- Experience managing campaign execution across multiple channels. If your marketing automation manager already has experience with email marketing–that’s a great start. He will also need to plan and execute personalized experiences for buyers across your company website, third party websites, social media channels, mobile, and more. You need someone who is great at the big picture, but also knows how to get into the weeds of execution, involving other channel owners as needed.
- Driven by metrics: Building measurable programs and understanding what to measure and when are critical skills for a marketing automation manager. Industry benchmarks have too many variables to consider such as company size, industry, funding, size of teams, to name a few, so it’s better to benchmark against your company’s historical performance and the ideal candidate will know how to establish your baseline. And while your measurement timeline may differ depending on your buyer cycle, he should know how to measure across early-, mid-, and late-stages:Your marketing automation manager should also know how to keep the audience in mind when it comes to metrics. Although your marketing team cares about clicks and conversions, your executives and sales leaders want to hear about the bottom line–opportunities, pipeline, and return on investment (ROI).
- Have a hacker’s mindset. Being comfortable with new technologies and having a passion for learning and the ability to figure out how different systems integrate and work together to drive the results you want are essential skills for modern marketing automation managers. They will need to understand the ins and outs of your system rules, filters, segmentation, scoring model, revenue stages and flows, CRM platform capabilities (if you have one), and more. It’s useful to have familiarity with HTML, CSS, email deliverability and CAN-SPAM/CASL compliance requirements as well.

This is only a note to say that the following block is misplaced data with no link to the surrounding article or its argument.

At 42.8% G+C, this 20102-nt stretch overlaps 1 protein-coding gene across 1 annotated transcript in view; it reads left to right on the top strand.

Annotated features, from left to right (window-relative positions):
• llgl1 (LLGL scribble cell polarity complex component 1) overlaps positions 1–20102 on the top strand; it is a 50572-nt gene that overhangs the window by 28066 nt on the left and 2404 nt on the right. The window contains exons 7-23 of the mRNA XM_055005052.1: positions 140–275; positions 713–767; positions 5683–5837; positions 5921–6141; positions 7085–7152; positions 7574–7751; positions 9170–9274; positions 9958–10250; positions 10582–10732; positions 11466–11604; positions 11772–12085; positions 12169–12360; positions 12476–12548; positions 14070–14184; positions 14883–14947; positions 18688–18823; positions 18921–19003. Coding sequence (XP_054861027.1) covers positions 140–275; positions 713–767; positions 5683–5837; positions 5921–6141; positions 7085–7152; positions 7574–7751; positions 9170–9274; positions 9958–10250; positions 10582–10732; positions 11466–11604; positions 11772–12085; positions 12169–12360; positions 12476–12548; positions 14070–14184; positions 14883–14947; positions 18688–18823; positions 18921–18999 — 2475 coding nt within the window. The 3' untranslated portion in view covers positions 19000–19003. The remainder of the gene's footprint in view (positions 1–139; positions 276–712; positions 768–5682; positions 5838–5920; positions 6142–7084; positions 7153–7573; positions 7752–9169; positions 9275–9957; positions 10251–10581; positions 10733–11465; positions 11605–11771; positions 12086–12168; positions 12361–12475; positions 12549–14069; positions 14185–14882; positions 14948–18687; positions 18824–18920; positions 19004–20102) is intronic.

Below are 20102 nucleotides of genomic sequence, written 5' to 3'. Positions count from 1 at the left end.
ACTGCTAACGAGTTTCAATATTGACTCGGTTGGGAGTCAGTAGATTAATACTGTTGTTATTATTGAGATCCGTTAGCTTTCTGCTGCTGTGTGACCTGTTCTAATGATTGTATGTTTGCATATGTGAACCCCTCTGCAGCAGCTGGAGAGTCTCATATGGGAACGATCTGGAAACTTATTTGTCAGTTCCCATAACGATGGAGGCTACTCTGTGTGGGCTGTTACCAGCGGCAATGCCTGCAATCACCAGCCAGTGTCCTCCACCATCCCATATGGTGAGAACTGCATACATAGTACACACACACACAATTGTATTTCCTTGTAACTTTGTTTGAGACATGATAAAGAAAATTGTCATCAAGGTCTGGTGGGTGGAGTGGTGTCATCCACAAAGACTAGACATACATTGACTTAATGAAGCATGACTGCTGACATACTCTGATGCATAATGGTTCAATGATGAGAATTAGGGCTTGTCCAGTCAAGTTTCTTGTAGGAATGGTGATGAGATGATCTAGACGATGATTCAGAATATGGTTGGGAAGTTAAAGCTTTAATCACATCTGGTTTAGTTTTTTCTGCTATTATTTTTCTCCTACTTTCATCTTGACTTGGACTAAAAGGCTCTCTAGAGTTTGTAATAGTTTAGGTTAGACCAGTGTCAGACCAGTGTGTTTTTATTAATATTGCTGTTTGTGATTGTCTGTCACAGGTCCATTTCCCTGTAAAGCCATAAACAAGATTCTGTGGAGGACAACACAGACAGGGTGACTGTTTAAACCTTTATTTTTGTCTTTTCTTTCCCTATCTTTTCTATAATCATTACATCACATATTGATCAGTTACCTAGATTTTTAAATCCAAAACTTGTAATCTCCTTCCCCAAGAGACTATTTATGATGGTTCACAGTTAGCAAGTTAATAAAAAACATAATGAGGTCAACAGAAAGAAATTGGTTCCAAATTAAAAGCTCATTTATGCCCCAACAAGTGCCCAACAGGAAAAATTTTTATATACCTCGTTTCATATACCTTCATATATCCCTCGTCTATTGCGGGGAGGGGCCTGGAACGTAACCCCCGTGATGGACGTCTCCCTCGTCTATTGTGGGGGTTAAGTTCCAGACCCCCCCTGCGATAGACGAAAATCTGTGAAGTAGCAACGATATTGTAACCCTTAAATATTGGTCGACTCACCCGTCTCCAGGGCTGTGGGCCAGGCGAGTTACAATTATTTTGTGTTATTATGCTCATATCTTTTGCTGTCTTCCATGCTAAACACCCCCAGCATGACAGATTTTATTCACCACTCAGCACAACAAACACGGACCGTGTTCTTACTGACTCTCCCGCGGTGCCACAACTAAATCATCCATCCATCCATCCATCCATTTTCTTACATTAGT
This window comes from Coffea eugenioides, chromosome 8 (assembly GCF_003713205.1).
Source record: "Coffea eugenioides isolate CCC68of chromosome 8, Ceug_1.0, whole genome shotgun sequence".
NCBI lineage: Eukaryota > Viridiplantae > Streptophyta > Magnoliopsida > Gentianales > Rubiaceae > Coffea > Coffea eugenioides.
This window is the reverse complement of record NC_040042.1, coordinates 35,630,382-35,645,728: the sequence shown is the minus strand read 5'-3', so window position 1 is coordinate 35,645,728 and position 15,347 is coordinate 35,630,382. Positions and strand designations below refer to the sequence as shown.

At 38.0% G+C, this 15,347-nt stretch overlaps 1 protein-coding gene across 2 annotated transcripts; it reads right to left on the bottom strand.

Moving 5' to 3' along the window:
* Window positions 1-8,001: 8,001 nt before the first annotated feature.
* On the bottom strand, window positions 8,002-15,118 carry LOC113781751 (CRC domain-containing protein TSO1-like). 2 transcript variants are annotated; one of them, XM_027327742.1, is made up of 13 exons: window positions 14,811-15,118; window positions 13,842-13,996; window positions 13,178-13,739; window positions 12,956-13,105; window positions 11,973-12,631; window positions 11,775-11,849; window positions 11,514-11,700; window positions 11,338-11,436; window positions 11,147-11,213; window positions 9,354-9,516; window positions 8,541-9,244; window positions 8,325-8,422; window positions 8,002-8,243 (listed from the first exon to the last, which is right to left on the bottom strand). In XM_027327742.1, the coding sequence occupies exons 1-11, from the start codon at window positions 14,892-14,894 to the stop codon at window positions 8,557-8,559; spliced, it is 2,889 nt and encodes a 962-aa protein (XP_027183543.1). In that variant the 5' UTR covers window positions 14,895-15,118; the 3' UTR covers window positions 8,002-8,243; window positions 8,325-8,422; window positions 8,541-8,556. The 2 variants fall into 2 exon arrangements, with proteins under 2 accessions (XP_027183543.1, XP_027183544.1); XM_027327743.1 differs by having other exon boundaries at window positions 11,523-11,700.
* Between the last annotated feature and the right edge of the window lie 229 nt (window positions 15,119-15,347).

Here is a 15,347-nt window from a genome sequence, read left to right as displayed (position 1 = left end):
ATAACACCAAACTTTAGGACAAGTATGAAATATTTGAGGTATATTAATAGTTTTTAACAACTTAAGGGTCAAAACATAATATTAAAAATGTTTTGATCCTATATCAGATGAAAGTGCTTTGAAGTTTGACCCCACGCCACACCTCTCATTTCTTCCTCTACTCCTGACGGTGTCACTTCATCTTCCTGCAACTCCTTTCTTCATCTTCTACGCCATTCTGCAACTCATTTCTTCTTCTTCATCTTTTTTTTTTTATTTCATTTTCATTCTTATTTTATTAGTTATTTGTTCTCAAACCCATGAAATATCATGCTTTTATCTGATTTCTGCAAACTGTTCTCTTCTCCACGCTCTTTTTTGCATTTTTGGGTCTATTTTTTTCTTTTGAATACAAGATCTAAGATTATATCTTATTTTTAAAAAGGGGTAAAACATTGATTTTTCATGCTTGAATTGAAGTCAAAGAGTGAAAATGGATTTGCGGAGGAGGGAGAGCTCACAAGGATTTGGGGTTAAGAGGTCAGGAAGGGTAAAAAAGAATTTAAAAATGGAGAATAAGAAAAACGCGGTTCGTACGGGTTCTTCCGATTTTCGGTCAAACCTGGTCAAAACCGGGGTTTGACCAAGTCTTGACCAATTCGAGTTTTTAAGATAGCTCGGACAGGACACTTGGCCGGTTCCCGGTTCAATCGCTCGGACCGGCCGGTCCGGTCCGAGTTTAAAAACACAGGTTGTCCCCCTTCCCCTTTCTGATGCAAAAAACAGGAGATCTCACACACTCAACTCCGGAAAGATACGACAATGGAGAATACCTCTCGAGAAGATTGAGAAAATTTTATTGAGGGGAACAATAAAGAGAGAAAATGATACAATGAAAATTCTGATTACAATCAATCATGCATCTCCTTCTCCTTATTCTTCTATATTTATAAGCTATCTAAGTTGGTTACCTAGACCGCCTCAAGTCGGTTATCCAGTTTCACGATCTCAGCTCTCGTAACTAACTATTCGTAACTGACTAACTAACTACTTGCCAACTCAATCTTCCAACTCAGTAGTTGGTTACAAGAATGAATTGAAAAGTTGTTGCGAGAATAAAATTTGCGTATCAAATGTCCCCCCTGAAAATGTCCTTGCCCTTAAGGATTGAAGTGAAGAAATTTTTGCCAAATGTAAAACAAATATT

People Skills That Set a Marketing Automation Manager Apart
A marketing automation manager must be able to collaborate cross-functionally as well as produce. Not only will she be leading a team, but this managerial position will touch other functions in the company, such as sales, customer success, services, and support. That means the ideal candidate must also have the skills to work well within the team, both on the marketing side and with the other invested departments.
- Team player: This is so critical that it must be number one on your list. This multi-tasking position will be working with a number of internal teams—from sales to operations, to IT and legal—each with its own viewpoint, beliefs, and goals. Each team needs to believe that their goals and needs are being taken into account, and the new manager has to accomplish that with diplomacy and good will, always looking for a win-win solution.
- Project manager: Your marketing automation manager must have the ability to drive projects to the finish line based on set goals, towards agreed on deadlines, and within budget. She must quickly assemble a team of functional experts; ramp up their understanding of the goals, situation, problem, players, and options; and develop a project plan, assign tasks, and drive execution while managing the expectations of key stakeholders through regular status meetings and updates.
- Takes the initiative and has a proactive mindset: A marketing automation leader says “we will” instead of “we should” and always takes the initiative, raising his hand and making things happen. He should also be prepared for all potential outcomes, good and bad, and preps his team accordingly.
How to Find a Modern Day Da Vinci
Start by looking internally within your company for candidates who may be a good fit. Because they’re already familiar with your organization’s culture, processes, and business model, they’ll be easier to get up to speed.
Take a look across your company’s departments, including:
- Marketing, and marketing or sales operations
- Product or segment marketing
- Business operations/analyst relations
- Services or other customer-facing functions
Then, look at sourcing externally through these channels:
- Tap into your social networks via LinkedIn
- Marketing automation customer communities, such as Marketo Community
- Competing companies
- Other high-growth companies
- Industry analysts
Whether you’re looking for an internal or external candidate, here are some key phrases that will make their credentials stand out:
- Marketing automation
- Demand generation/lead generation
- Email marketing
- Digital marketing
- Field marketing
- Marketing content
- Collaboration/cross-functional team management
Who to Include in the Interview Process
Since your marketing automation manager will be working with many different groups and people in marketing and other departments, it’s important to include key stakeholders in the interview process.